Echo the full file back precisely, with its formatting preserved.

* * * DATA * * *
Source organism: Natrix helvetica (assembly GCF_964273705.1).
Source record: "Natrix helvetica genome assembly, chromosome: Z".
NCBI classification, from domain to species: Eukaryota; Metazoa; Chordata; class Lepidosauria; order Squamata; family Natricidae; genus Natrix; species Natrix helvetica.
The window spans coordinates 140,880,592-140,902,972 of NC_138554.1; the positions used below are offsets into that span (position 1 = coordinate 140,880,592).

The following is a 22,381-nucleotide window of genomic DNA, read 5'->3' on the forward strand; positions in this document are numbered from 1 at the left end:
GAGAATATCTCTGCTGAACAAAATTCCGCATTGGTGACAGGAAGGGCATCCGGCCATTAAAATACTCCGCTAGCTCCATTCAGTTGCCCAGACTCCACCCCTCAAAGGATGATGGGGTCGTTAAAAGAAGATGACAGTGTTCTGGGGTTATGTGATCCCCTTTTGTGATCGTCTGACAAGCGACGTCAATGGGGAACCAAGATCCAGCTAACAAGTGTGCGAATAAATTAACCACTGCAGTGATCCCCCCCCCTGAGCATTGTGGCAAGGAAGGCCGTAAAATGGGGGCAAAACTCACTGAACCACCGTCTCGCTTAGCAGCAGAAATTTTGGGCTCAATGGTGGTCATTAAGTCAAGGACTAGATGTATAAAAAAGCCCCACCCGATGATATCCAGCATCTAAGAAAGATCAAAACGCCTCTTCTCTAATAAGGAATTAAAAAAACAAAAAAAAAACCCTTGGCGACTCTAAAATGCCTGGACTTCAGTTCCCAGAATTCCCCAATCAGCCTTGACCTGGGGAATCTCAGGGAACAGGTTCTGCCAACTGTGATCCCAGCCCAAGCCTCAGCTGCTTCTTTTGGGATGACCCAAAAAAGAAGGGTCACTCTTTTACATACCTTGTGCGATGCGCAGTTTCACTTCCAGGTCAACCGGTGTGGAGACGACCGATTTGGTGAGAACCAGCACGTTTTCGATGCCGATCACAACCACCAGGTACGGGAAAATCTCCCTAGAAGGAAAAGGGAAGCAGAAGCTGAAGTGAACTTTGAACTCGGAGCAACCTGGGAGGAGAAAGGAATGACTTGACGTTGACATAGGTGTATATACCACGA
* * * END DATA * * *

Source organism: Natrix helvetica (assembly GCF_964273705.1).
Source record: "Natrix helvetica genome assembly, chromosome: Z".
NCBI classification, from domain to species: Eukaryota; Metazoa; Chordata; class Lepidosauria; order Squamata; family Natricidae; genus Natrix; species Natrix helvetica.
The window spans coordinates 140,880,592-140,902,972 of NC_138554.1; the positions used below are offsets into that span (position 1 = coordinate 140,880,592).

The following is a 22,381-nucleotide window of genomic DNA, read 5'->3' on the forward strand; positions in this document are numbered from 1 at the left end:
GAGAATATCTCTGCTGAACAAAATTCCGCATTGGTGACAGGAAGGGCATCCGGCCATTAAAATACTCCGCTAGCTCCATTCAGTTGCCCAGACTCCACCCCTCAAAGGATGATGGGGTCGTTAAAAGAAGATGACAGTGTTCTGGGGTTATGTGATCCCCTTTTGTGATCGTCTGACAAGCGACGTCAATGGGGAACCAAGATCCAGCTAACAAGTGTGCGAATAAATTAACCACTGCAGTGATCCCCCCCCCTGAGCATTGTGGCAAGGAAGGCCGTAAAATGGGGGCAAAACTCACTGAACCACCGTCTCGCTTAGCAGCAGAAATTTTGGGCTCAATGGTGGTCATTAAGTCAAGGACTAGATGTATAAAAAAGCCCCACCCGATGATATCCAGCATCTAAGAAAGATCAAAACGCCTCTTCTCTAATAAGGAATTAAAAAAACAAAAAAAAAACCCTTGGCGACTCTAAAATGCCTGGACTTCAGTTCCCAGAATTCCCCAATCAGCCTTGACCTGGGGAATCTCAGGGAACAGGTTCTGCCAACTGTGATCCCAGCCCAAGCCTCAGCTGCTTCTTTTGGGATGACCCAAAAAAGAAGGGTCACTCTTTTACATACCTTGTGCGATGCGCAGTTTCACTTCCAGGTCAACCGGTGTGGAGACGACCGATTTGGTGAGAACCAGCACGTTTTCGATGCCGATCACAACCACCAGGTACGGGAAAATCTCCCTAGAAGGAAAAGGGAAGCAGAAGCTGAAGTGAACTTTGAACTCGGAGCAACCTGGGAGGAGAAAGGAATGACTTGACGTTGACATAGGTGTATATACCACGA